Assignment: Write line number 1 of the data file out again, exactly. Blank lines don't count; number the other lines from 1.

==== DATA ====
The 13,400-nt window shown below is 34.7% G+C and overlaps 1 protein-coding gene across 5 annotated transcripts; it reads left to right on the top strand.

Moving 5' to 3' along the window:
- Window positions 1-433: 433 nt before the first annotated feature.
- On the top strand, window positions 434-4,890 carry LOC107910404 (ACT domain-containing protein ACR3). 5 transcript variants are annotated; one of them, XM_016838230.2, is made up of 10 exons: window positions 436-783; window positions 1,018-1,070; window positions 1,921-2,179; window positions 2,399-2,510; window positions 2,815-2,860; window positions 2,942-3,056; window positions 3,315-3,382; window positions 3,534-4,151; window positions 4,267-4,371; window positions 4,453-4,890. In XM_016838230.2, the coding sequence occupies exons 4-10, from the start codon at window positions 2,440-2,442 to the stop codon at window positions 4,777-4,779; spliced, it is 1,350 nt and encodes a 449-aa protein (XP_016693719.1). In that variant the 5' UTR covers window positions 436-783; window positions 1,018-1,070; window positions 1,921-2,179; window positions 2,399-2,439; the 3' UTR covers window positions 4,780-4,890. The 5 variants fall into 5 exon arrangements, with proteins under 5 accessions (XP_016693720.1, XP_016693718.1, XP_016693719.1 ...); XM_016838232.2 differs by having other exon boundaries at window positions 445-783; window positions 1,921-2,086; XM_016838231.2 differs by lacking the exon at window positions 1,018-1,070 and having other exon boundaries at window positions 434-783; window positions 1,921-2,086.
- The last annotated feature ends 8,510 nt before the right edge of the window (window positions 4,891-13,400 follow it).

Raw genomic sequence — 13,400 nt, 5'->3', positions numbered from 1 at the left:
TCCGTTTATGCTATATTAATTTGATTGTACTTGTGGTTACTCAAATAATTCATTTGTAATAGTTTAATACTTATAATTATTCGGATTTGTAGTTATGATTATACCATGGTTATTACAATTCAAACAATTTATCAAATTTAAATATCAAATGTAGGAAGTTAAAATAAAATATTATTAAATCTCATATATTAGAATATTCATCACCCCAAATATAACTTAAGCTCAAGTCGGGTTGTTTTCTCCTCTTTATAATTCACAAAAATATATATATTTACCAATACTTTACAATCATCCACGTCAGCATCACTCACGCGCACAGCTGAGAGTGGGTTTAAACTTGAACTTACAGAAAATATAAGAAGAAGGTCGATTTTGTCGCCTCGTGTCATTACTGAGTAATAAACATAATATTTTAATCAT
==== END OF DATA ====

The 13,400-nt window shown below is 34.7% G+C and overlaps 1 protein-coding gene across 5 annotated transcripts; it reads left to right on the top strand.